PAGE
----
Tag Archives: Wine Pairing

Spicy Food and Wine Pairing

Fermented Bean Curd

What can I pair with fermented bean curd, star of anise and fresno chilis?

French, Spanish and Italian food are easily matched with wine. But wine has been a part of their culture and cuisine for centuries. On the contrary, pairing wine with the Chinese, Mexican and Indian kitchens proves to be a little more difficult. In this post I will give you some tips on pairings for Peking duck, tacos or an Indian curry.

Many wines just don’t pair well with spicy dishes from Asia, the Middle East or Central America. Spiciness and high alcohol content found in wine don’t seem to go well together, especially when the high alcohol content leads to an increased burning sensation! Beer or cider usually pair much better; however I doubt if there is a dish we cannot combine with wine.

1. The best combination is made with wines which are fresh and crisp. The German and Alsatian varieties pair nicely with spicy food. Good choices include Gewurztraminer, Riesling, and Silvaner. Other whites you can try are Sauvignon Blanc, Pinot Grigio and Albariño or Verdejo from the region Rueda in northern Spain.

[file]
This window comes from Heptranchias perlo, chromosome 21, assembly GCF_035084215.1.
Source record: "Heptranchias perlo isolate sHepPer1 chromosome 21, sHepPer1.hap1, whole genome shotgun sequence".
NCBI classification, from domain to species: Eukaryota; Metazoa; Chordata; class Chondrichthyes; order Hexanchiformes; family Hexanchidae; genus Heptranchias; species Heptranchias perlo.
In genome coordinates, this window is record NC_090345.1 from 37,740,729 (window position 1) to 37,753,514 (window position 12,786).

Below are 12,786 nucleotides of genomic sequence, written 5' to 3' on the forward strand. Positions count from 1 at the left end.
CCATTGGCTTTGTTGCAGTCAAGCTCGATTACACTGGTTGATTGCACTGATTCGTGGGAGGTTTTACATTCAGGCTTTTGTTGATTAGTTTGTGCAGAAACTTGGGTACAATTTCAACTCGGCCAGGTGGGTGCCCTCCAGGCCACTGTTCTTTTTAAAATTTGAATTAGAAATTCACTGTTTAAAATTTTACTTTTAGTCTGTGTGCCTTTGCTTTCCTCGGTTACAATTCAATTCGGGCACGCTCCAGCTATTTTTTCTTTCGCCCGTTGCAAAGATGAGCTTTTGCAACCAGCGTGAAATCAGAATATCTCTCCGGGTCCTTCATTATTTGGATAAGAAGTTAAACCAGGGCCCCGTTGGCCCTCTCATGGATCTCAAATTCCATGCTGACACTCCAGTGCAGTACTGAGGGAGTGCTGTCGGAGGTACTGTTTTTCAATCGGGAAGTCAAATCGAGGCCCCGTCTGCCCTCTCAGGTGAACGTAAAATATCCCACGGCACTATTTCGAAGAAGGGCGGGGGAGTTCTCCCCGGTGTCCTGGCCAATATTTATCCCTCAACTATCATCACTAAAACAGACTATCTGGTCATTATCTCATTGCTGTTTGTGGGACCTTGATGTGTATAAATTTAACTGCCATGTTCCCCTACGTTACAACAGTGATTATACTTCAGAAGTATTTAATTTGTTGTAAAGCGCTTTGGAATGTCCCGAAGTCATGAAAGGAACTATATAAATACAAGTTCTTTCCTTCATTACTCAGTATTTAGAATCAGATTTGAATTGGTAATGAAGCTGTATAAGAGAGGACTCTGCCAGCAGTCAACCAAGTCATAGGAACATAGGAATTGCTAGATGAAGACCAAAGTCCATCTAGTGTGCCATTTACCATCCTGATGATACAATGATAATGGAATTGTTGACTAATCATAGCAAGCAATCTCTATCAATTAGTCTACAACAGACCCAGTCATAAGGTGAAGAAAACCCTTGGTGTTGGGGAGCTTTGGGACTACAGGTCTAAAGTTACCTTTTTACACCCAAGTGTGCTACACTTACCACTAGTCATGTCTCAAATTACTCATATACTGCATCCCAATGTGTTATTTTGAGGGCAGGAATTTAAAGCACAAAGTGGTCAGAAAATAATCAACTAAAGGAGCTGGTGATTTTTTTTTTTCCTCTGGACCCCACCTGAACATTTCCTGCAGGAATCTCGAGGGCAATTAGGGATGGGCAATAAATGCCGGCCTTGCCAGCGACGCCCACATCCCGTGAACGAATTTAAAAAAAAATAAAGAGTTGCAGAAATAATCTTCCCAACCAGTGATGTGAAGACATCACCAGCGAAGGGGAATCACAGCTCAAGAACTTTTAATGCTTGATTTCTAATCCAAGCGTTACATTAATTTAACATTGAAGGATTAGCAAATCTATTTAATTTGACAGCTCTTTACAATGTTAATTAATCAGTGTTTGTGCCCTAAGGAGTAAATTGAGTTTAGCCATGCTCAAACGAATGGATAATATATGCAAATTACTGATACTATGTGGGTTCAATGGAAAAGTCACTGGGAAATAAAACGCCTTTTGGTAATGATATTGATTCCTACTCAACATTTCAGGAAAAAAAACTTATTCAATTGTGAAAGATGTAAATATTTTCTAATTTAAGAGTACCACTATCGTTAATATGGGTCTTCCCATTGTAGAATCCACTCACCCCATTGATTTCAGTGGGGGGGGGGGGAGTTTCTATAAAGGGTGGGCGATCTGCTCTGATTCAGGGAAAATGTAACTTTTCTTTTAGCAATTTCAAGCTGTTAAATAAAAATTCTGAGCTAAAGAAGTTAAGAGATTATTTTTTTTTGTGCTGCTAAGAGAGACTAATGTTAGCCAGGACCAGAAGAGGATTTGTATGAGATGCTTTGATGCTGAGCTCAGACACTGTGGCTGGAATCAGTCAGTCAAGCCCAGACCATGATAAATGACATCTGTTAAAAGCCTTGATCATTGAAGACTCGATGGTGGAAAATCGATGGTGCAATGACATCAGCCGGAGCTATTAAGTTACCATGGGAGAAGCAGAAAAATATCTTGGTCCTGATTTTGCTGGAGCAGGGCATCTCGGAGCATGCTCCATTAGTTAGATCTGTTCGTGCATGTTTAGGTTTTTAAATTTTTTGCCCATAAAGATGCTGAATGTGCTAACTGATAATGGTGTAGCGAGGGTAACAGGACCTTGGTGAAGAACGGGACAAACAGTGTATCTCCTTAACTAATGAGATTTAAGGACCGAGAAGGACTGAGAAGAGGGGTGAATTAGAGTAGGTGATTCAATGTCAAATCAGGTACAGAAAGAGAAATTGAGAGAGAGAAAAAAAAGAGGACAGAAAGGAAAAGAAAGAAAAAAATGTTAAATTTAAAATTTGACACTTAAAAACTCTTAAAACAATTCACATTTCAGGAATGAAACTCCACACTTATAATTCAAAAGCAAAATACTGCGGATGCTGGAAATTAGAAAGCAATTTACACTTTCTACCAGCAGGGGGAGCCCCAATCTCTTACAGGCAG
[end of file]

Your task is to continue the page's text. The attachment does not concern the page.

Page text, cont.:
Sparkling and fizzy wine like champagne, cava or prosecco from Italy are also able to match the spiciness. I have a friend who reasons that you can drink champagne with everything. It’s the high acidity and the bubbles that are able to pair bubbly with almost all dishes.

Fresh and crisp wine are not merely the domain of the whites; there are some reds who can match the acidity of a good white. For example: Spanish Riojas, Italian Chiantis and old world style of Pinot Noirs from Burgundy, New Zealand or Oregon.

2. Another group of wine includes full wines with a lot of fruity flavours, but little tannins. American Zinfandels or Australian Shiraz, with a level of fruitiness match highly seasoned dishes. If you’re not so fond of this bold, powerful wine, try a Beaujolais Nouveaux or, if you can find it, a Joven wine from Rioja. They are refreshing and served best chilled like a rosé.